Info iconThis preview has intentionally blurred sections. Sign up to view the full version.

View Full DocumentRight Arrow Icon
Background image of page 16
Background image of page 17

Info iconThis preview has intentionally blurred sections. Sign up to view the full version.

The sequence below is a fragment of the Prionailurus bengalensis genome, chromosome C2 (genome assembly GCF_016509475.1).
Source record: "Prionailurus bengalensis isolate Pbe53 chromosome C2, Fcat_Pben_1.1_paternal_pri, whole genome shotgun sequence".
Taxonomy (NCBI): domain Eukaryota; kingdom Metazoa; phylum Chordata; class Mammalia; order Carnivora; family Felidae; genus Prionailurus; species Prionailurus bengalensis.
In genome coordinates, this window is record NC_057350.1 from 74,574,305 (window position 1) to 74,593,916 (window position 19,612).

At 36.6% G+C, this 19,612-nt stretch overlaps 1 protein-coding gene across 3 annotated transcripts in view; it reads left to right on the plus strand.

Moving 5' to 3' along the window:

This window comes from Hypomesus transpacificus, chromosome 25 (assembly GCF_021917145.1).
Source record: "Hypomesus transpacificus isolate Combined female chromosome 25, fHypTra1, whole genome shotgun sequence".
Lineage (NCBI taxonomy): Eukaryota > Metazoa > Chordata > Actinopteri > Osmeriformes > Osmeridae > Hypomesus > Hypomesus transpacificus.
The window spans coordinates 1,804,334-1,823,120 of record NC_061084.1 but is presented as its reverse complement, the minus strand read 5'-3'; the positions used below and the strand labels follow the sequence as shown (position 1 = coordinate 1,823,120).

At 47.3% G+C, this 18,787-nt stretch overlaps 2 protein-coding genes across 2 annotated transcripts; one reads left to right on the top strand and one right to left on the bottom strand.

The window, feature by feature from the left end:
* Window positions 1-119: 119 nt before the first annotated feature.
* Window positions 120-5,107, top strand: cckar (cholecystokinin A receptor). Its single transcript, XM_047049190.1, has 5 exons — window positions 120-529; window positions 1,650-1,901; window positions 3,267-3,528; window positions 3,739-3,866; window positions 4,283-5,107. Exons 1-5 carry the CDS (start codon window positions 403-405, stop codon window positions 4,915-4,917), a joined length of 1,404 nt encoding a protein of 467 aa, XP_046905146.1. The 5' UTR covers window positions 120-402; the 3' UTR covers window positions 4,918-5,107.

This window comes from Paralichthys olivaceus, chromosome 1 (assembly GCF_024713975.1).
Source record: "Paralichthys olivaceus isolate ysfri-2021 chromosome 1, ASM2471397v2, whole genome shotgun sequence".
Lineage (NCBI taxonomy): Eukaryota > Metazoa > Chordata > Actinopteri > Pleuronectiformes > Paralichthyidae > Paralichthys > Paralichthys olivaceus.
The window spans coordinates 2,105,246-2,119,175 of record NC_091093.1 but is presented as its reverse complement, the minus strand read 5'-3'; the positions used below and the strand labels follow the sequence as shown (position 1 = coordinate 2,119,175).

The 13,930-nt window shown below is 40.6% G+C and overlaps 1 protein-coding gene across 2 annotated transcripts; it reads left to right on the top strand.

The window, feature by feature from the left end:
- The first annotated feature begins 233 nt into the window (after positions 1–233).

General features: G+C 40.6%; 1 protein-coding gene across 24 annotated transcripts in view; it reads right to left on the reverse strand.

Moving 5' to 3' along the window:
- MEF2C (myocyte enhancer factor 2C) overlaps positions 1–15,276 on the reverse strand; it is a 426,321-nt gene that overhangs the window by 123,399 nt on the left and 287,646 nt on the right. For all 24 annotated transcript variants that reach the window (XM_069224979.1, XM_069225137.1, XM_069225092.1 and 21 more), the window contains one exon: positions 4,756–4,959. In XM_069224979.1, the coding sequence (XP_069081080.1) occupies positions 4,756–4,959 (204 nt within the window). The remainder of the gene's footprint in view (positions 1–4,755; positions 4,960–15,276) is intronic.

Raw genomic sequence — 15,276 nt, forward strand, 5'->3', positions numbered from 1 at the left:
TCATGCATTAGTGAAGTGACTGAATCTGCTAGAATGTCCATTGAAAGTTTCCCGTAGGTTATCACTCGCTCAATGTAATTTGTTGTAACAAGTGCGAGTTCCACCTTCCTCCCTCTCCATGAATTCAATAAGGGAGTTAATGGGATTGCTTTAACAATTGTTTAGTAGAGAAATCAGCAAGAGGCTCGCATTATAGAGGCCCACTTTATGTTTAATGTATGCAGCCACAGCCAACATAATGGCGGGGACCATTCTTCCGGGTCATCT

View Full DocumentRight Arrow Icon
Background image of page 18
Background image of page 19
This is the end of the preview. Sign up to access the rest of the document.